What is it about the pull-up or chin-up that encourages so many gym-goers to go only halfway?

Well, that’s because when you’re hanging and not strong enough to complete a full range of motion—all the way up, then all the way down to a straight hang before coming back up—it’s not possible to lighten the load, as is the case with a bench press or back squat.

So what does the exerciser do? He (or she) short-strokes the movement.

This is done either by going only halfway up and all the way down; all the way up but halfway down before going back up again; or halfway up AND halfway down.

What I’ve seen most often, though, is the version of going all the way up with a pull-up or chin-up, then coming down halfway or a little bit past halfway (and no further) before starting the next repetition.

Halfway Pull-ups and Chin-ups Do Not Count
It could be relatively easy to cheat on this movement, yet at the same time, find it nearly impossible to do just one full range repetition.

However, I’ve seen people do numerous halfway reps, which means they should be able to complete at least two or three full range reps.

These folks are more concerned about piling on repetitions at the expense of complete range of motion.

Though occasionally you will see someone bringing the bar in the bench press down only part-way, the vast majority of people bring the bar down all the way.

Same with the back squat; people strive to get parallel (though there is that occasional person who goes only one-quarter way with a weight that’s too heavy).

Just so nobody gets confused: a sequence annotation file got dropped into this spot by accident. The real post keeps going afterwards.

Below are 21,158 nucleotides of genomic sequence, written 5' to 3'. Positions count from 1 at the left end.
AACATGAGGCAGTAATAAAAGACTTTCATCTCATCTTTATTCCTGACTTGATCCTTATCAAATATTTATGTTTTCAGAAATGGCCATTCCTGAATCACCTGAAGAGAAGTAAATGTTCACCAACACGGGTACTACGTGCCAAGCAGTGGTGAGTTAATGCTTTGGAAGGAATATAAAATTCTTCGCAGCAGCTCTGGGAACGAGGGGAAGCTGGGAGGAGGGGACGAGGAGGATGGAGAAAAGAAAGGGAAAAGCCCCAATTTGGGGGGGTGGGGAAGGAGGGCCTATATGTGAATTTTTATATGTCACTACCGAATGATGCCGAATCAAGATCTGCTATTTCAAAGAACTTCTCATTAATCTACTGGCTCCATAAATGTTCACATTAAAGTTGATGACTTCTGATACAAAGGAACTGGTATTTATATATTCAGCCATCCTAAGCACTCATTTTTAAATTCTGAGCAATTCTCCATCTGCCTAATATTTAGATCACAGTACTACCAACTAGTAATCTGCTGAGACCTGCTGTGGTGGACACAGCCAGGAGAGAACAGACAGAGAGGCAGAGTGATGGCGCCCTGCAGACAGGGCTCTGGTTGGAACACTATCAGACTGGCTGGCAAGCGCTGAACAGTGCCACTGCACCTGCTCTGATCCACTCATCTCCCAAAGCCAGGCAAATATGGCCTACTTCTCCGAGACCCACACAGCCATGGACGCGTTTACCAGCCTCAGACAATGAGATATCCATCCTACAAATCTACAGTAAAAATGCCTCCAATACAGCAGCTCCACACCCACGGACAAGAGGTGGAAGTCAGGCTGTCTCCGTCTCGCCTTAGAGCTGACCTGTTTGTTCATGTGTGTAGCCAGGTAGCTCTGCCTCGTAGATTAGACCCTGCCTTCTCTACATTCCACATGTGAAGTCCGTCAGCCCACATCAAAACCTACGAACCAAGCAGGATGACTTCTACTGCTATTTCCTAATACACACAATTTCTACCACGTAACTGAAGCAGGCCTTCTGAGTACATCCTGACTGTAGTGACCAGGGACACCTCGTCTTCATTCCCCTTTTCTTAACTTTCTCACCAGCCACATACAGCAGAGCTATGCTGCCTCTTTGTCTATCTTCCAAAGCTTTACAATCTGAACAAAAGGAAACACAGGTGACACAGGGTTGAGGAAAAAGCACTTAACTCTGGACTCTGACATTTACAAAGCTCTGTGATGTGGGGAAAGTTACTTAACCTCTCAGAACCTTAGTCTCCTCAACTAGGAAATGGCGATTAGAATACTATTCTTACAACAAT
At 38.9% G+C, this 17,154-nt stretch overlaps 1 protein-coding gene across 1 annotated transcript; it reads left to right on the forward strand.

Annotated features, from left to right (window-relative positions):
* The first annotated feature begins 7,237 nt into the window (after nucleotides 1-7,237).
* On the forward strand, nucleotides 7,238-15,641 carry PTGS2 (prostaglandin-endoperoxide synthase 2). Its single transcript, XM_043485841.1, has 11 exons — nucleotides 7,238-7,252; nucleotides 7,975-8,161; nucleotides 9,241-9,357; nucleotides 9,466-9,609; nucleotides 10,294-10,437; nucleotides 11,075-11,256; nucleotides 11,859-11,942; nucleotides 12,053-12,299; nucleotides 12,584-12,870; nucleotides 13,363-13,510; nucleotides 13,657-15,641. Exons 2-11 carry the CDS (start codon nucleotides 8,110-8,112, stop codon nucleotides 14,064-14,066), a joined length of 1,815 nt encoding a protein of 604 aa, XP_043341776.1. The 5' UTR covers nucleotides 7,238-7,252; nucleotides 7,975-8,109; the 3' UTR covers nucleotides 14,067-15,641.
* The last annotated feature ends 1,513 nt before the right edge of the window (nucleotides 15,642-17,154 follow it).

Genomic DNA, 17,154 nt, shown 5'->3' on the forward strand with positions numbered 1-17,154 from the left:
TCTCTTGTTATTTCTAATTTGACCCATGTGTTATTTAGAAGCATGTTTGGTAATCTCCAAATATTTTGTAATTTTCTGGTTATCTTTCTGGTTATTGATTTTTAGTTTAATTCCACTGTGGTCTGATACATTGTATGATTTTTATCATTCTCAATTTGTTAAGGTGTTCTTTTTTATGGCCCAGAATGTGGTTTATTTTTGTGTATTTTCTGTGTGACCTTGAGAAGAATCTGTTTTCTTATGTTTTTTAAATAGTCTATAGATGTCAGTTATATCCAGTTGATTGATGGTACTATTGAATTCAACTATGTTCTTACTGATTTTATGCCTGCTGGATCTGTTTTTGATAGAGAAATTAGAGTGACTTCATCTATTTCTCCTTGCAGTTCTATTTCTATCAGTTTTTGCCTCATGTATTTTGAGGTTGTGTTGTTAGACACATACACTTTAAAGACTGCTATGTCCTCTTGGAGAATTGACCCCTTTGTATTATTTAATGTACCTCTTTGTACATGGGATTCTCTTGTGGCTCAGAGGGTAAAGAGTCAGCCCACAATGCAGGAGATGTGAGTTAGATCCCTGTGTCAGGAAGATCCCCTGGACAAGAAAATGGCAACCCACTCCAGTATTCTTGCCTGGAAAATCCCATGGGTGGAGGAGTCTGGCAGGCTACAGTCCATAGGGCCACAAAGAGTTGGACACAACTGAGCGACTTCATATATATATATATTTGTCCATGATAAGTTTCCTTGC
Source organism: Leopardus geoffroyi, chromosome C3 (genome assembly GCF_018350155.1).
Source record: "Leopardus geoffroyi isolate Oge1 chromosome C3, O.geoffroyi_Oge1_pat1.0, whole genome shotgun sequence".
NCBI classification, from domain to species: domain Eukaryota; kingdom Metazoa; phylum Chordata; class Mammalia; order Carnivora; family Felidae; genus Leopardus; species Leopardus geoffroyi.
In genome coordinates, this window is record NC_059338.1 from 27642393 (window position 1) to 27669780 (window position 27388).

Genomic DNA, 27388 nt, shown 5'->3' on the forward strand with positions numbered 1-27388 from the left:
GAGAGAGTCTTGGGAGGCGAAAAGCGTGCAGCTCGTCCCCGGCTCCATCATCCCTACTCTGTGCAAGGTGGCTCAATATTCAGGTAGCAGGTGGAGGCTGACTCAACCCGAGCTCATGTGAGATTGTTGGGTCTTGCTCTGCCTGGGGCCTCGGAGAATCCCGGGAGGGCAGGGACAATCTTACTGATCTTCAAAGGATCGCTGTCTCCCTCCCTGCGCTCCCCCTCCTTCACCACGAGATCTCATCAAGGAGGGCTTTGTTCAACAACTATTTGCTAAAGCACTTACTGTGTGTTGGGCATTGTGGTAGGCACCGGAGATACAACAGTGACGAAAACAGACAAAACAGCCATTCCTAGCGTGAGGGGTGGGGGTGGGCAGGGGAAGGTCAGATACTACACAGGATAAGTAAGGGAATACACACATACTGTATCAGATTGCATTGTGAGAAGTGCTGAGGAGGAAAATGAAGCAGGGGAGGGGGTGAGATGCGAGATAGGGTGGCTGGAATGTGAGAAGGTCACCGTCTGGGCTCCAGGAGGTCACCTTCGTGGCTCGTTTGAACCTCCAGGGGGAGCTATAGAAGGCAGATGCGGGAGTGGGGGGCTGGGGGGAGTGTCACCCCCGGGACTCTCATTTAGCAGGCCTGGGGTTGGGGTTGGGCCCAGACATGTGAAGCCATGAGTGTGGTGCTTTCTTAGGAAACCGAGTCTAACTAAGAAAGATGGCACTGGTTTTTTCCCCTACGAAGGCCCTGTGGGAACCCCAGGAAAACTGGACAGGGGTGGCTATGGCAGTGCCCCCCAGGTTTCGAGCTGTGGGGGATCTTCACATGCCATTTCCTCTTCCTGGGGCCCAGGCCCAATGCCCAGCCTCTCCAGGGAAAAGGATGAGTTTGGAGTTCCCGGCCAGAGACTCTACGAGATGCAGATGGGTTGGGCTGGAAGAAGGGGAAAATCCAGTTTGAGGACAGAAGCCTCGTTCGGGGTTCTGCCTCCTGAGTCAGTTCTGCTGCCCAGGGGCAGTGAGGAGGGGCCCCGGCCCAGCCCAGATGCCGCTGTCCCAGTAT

Pull-ups and chin-ups should be treated just like the bench press and back squat, in that you should try really hard to complete a full repetition: all the way up, all the way down to a straight-arm hang, before starting the next rep.

I know it’s difficult, but once you complete a single, full, bona fide repetition, you will be SO psyched up, that before you know it, you’ll be completing two, with that dead hang in between.

And then three, and then four. Then in no time you’ll be doing eight reps!

Really, you should try to stay away from those clusters of mini-pull-ups or baby chin-ups. They fool nobody.

Just dare yourself to go all the way down to a dead hang. It will be easier to face this challenge if you anticipate its difficulty and accept that you’re probably not strong enough to pull yourself back up past the halfway mark.

That’s fine. Just work on that. That’s your workout. Just work on that single repetition. One set is that one incomplete rep. Rest a few minutes, gather your wits, then try it again.

Grab the bar and pull up, all the way, chin over bar, then lower yourself to the full hang, then pull with all your might. Even if you can’t budge more than a few inches, that’s your next set.

Rest a few minutes, rinse and repeat.

What if you can’t even get up to the bar at all? Well, that’s a whole new article, getting strong enough to do that.

But once you’re strong enough to do that, avoid getting into the habit of short-stroking. Halfway pull-ups and chin-ups do not count. They are for the birds.

You’re depriving major muscle groups from a full workout, no matter how many reps.

Lorra Garrick is a former personal trainer certified through the American Council on Exercise. At Bally Total Fitness she trained women and men of all ages for fat loss, muscle building, fitness and improved health.